In this week’s edition of our open source news roundup, we take a look at the Wire messaging app, LaunchKit open sourcing its tools, and more.
Secure messaging app Wire goes completely open source
In the post-Snowden era, more and more people are looking to secure their personal and professional communications. For the past few years, Swiss firm Wire has been at the forefront of providing end-to-end encrypted communication services. While the bulk of the company’s source code has been open source for a while now, Wire recently open sourced the rest of its code.
Mobile news website Android Police reports that the company hopes developers will use its source code to create clients that are compatible with Wire, and to have outside experts review the company’s code. This move, according to Wire’s Alan Duric, is “all part of Wire’s vision to be the totally secure and completely transparent messaging app of choice.”
You can take a look at the code in Wire’s GitHub repository.
LaunchKit open sources its tools ahead of joining Google
Being acquired by a giant of the tech industry is a dream come true for any number of small development shops. What happens, though, when the smaller company’s technology isn’t part of the move? LaunchKit, which was bought out recently by Google, is in that situation. Instead of letting its code languish, LaunchKit decided to open source that code.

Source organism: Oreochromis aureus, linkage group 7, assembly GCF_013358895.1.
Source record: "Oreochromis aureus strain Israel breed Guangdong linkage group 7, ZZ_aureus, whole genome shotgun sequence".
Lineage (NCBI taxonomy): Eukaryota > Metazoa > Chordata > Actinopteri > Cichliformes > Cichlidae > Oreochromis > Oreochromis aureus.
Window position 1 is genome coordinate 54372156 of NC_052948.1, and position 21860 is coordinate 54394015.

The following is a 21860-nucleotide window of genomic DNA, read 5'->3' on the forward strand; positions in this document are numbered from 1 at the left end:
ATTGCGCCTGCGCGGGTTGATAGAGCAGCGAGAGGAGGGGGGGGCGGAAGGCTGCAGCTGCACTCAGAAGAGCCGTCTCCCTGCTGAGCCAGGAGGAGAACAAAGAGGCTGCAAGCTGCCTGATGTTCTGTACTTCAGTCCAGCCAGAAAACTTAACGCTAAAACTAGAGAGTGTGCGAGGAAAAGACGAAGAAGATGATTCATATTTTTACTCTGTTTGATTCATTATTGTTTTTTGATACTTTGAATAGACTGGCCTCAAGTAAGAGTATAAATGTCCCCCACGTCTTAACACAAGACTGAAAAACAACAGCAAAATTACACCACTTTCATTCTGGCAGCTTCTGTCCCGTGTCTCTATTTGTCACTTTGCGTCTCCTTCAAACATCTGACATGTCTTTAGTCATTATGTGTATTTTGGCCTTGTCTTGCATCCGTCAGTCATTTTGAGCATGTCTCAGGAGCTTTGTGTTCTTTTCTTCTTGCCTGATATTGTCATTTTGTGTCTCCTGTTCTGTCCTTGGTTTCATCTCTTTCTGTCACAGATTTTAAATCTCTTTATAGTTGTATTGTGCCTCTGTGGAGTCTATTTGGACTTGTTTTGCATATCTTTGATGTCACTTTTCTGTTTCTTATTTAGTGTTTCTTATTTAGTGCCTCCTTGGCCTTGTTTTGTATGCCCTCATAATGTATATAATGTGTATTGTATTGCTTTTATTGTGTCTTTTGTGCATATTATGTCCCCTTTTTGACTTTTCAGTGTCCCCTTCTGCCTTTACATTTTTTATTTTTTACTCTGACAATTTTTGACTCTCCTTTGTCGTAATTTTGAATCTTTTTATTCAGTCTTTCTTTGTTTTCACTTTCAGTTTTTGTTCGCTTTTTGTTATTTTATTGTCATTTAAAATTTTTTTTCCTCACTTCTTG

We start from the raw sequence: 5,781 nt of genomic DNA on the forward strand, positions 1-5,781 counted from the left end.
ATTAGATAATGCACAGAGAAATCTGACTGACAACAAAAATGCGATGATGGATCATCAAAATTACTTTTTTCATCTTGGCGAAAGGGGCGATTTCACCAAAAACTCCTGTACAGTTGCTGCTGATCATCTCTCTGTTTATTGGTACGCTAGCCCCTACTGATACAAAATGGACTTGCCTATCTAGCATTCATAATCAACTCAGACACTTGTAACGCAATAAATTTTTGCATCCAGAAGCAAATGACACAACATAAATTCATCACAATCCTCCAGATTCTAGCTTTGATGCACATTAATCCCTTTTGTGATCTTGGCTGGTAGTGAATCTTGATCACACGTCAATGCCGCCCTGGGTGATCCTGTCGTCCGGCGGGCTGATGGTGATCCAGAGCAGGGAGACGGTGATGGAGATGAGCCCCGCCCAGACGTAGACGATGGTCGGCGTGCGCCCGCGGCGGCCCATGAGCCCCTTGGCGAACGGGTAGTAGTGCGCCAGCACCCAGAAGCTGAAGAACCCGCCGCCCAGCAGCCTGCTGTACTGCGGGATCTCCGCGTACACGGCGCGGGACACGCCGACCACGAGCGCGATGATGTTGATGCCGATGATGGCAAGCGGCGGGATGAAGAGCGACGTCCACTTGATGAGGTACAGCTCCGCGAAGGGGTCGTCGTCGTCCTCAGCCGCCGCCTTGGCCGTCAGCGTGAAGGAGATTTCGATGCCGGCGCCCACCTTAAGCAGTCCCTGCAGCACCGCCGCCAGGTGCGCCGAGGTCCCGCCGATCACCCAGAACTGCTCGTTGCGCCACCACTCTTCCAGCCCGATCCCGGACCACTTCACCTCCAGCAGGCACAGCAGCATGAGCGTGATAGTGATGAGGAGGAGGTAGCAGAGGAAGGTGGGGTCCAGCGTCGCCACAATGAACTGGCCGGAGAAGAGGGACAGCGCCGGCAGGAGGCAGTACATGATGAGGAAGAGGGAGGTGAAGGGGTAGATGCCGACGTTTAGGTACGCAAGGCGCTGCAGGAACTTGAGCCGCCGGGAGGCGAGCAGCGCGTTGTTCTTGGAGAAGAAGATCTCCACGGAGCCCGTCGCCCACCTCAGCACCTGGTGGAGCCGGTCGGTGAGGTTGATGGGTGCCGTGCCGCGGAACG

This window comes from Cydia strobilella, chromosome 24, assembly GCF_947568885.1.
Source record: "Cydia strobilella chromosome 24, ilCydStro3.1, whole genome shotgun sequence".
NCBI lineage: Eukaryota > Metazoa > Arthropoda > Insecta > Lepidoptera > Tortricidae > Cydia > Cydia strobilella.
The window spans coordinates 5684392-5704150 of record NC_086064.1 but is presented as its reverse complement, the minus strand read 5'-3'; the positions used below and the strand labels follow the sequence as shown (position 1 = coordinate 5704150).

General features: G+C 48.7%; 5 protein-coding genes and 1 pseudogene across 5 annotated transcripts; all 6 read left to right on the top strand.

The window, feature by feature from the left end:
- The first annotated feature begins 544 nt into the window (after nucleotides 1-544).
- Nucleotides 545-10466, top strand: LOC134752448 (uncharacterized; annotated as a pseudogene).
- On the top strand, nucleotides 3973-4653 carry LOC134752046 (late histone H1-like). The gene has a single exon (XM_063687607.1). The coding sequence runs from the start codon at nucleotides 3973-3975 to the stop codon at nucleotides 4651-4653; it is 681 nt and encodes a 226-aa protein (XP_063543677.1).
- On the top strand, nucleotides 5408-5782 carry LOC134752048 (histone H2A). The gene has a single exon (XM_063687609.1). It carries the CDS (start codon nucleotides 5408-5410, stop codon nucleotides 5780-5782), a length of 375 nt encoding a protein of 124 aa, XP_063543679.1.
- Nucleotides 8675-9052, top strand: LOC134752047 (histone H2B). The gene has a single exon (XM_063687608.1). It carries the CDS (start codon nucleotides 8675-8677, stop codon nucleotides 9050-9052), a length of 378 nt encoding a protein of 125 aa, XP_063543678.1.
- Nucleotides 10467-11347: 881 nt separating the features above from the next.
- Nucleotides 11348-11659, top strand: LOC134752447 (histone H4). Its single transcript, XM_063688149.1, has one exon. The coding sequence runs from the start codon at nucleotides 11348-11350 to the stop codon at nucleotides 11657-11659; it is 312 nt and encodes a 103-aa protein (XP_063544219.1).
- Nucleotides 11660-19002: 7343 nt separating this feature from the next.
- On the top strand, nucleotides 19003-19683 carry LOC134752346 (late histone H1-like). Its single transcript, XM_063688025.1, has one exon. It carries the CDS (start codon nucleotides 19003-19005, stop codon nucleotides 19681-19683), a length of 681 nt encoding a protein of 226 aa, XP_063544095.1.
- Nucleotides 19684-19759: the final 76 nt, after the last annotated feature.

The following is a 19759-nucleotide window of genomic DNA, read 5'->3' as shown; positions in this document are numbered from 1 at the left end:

LaunchKit developed web-based tools that help creators of mobile apps release their wares. Those include tools to annotate screen shots, build landing pages, and monitor reviews. The source code, which is on GitHub, is unbranded and packaged, so getting started should be pretty straightforward.
Monitoring water flows with open source hardware
Water, as we all know, is essential for life. Too much or not enough water is literally a matter of life and death, so monitoring the flow and level of water is vitally important. Silja Hund and her colleagues at the University of British Columbia have found a cost-effective way to do this: Use open source hardware.
Off-the-shelf water data logging equipment is expensive—starting at around $450. To make the gear more affordable and accessible, “Hund and her colleagues developed an affordable logger using open source hardware.” Hund points out that the lower cost “allows the installation of more monitoring stations than would have been possible otherwise.” Using open source tools also encourages researchers to share not only those tools, but also the results of their research.
In other news
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